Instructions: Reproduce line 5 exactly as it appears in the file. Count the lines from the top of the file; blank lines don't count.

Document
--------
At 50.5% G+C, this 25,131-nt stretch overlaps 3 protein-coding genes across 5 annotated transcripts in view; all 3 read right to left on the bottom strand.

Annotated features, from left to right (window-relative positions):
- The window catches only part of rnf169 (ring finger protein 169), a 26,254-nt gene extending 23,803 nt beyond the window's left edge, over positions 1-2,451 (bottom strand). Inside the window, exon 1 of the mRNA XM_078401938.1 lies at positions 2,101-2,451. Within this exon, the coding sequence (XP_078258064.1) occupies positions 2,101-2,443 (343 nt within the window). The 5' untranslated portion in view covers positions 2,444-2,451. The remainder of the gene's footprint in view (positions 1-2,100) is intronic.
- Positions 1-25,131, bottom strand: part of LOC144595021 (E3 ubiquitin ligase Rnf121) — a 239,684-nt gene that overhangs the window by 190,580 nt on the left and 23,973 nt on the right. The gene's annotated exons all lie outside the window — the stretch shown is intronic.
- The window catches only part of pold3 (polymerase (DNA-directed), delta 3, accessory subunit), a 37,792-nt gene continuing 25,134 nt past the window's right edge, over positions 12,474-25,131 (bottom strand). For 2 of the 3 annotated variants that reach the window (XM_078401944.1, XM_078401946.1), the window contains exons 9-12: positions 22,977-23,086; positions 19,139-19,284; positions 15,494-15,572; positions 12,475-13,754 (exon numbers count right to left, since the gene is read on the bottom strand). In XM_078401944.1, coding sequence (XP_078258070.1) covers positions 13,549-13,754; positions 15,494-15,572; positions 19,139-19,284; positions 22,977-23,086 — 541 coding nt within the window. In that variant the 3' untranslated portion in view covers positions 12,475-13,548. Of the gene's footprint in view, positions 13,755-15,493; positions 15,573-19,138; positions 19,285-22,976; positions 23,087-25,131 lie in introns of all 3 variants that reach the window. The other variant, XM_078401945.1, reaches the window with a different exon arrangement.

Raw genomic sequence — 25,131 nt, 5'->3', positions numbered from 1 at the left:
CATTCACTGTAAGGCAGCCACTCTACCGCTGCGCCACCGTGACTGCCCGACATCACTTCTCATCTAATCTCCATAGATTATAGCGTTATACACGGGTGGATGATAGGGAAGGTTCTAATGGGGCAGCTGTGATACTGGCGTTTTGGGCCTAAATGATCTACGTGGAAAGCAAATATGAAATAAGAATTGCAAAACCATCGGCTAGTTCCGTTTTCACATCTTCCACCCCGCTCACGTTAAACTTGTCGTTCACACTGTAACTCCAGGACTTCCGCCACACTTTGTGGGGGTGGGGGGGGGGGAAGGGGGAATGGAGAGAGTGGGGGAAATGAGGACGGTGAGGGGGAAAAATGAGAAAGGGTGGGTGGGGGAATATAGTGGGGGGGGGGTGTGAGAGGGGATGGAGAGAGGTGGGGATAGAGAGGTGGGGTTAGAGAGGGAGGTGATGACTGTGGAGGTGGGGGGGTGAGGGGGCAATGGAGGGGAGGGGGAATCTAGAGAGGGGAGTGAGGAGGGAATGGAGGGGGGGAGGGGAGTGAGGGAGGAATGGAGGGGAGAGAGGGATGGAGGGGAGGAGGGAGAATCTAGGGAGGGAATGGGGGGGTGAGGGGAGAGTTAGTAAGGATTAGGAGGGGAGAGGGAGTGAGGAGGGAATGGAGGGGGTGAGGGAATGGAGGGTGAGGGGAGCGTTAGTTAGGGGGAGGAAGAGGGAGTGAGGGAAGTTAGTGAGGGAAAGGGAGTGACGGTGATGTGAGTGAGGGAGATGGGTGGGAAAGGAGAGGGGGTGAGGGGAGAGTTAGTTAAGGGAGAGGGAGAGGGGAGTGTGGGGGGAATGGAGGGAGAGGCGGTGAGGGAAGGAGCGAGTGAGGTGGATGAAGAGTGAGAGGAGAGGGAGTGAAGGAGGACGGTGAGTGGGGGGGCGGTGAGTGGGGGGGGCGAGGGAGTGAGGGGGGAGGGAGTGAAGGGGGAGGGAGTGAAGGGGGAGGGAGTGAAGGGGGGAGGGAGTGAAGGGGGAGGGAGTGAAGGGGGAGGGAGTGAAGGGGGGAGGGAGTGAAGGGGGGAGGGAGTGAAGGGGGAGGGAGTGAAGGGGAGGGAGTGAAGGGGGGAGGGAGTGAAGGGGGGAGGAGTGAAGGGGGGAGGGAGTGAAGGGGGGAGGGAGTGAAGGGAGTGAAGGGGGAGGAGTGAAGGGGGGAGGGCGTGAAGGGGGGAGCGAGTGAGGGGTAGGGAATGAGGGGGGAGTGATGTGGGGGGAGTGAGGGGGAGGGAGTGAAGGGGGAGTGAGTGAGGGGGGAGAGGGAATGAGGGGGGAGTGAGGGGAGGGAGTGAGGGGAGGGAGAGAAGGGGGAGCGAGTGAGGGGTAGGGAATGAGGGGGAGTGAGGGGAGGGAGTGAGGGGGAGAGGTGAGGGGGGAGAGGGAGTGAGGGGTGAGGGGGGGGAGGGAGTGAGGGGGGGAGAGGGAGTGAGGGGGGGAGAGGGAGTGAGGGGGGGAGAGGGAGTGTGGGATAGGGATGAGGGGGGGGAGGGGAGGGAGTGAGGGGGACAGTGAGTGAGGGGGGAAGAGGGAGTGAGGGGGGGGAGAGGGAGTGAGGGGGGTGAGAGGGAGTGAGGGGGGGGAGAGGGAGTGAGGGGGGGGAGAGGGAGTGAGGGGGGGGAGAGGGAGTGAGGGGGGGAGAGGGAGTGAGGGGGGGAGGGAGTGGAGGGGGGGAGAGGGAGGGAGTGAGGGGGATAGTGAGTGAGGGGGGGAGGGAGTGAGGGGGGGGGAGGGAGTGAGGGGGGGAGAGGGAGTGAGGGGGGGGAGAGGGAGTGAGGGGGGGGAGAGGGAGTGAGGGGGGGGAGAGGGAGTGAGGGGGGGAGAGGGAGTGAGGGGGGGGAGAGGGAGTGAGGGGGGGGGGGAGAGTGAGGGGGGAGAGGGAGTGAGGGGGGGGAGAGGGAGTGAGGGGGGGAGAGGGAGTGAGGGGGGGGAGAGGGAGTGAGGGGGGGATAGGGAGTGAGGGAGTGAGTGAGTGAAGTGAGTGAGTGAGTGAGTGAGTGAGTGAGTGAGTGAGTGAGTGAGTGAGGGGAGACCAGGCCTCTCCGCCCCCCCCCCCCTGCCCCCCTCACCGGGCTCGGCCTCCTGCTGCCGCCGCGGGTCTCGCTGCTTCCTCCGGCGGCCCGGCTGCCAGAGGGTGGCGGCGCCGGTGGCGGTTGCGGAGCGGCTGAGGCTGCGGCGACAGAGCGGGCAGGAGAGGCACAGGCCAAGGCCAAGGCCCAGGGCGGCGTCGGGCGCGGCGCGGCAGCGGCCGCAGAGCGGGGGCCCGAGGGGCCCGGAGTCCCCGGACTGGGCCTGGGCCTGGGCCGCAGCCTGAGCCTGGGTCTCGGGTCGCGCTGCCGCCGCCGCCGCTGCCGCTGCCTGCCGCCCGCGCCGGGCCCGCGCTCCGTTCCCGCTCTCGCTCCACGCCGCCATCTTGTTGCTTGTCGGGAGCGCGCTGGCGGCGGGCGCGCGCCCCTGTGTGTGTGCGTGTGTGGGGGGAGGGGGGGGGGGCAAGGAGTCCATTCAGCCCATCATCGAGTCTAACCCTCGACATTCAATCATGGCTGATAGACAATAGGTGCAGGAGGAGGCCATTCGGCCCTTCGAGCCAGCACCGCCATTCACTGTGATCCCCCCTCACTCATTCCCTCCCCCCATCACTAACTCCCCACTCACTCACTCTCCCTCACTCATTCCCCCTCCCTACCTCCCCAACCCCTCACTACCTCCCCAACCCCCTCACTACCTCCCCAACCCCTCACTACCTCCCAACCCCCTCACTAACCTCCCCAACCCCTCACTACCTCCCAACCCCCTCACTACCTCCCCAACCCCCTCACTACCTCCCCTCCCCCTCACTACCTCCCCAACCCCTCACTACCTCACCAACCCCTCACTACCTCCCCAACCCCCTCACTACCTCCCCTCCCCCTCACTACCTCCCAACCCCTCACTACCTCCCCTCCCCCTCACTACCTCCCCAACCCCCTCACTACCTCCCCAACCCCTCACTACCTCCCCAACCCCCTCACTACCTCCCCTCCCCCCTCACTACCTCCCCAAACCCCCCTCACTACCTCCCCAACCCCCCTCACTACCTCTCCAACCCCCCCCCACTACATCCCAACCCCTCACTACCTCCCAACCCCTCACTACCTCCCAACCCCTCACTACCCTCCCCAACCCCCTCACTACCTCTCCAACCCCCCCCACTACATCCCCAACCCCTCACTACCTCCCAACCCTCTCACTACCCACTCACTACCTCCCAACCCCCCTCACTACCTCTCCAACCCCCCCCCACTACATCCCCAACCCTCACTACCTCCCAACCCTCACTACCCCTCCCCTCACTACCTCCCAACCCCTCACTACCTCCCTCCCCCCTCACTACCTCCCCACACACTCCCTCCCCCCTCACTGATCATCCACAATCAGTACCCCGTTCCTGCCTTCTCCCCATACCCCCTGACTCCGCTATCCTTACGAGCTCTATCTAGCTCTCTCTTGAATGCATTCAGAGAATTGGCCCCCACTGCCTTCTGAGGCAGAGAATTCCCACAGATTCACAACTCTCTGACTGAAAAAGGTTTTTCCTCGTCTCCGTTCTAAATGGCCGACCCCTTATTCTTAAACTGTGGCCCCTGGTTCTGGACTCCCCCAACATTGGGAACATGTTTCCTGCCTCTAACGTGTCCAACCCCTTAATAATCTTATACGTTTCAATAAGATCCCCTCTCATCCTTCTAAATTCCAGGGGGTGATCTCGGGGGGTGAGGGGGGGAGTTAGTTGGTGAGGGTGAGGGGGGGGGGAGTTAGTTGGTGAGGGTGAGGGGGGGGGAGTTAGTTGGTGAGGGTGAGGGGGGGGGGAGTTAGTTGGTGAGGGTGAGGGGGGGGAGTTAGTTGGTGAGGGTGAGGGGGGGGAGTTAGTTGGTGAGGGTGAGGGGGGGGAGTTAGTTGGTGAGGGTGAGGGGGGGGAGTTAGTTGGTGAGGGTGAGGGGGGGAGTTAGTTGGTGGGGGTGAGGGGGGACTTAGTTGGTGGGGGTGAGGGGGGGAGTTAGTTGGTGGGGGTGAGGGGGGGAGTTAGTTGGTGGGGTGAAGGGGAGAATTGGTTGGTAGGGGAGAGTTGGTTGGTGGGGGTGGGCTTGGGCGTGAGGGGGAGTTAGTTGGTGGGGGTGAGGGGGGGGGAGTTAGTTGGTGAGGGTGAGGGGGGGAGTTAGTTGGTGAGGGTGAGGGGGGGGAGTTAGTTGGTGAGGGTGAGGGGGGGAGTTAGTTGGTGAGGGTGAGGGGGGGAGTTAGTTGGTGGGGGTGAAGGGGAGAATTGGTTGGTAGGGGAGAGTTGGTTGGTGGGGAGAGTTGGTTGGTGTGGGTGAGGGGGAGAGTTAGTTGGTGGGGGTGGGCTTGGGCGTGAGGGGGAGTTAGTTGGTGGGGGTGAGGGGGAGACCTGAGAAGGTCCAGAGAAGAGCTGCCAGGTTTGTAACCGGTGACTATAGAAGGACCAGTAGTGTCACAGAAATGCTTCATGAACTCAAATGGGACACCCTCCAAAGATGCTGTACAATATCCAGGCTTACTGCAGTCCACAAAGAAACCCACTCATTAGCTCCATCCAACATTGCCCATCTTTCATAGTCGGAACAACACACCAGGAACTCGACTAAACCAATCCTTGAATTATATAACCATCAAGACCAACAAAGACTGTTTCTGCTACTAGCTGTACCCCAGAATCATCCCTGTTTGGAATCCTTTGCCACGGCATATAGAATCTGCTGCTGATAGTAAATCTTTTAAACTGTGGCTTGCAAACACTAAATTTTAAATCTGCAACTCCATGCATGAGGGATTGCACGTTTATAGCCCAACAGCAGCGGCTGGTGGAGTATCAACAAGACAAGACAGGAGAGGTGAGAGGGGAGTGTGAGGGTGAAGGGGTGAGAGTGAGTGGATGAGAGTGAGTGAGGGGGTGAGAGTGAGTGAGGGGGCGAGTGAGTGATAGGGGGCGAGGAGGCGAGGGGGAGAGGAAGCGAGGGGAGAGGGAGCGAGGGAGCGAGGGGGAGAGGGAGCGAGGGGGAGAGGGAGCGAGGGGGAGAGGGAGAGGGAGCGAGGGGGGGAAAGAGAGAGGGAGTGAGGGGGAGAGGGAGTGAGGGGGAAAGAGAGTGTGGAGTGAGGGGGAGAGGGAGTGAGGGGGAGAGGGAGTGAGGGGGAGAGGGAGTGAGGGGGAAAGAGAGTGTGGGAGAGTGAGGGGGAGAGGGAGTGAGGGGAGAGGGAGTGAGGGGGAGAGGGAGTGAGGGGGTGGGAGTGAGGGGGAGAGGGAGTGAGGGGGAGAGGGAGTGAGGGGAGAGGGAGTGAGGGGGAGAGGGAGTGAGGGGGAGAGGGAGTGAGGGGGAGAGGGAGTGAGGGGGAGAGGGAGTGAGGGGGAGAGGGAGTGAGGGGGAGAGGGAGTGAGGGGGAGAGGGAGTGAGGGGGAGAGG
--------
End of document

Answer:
- The window catches only part of pold3 (polymerase (DNA-directed), delta 3, accessory subunit), a 37,792-nt gene continuing 25,134 nt past the window's right edge, over positions 12,474-25,131 (bottom strand). For 2 of the 3 annotated variants that reach the window (XM_078401944.1, XM_078401946.1), the window contains exons 9-12: positions 22,977-23,086; positions 19,139-19,284; positions 15,494-15,572; positions 12,475-13,754 (exon numbers count right to left, since the gene is read on the bottom strand). In XM_078401944.1, coding sequence (XP_078258070.1) covers positions 13,549-13,754; positions 15,494-15,572; positions 19,139-19,284; positions 22,977-23,086 — 541 coding nt within the window. In that variant the 3' untranslated portion in view covers positions 12,475-13,548. Of the gene's footprint in view, positions 13,755-15,493; positions 15,573-19,138; positions 19,285-22,976; positions 23,087-25,131 lie in introns of all 3 variants that reach the window. The other variant, XM_078401945.1, reaches the window with a different exon arrangement.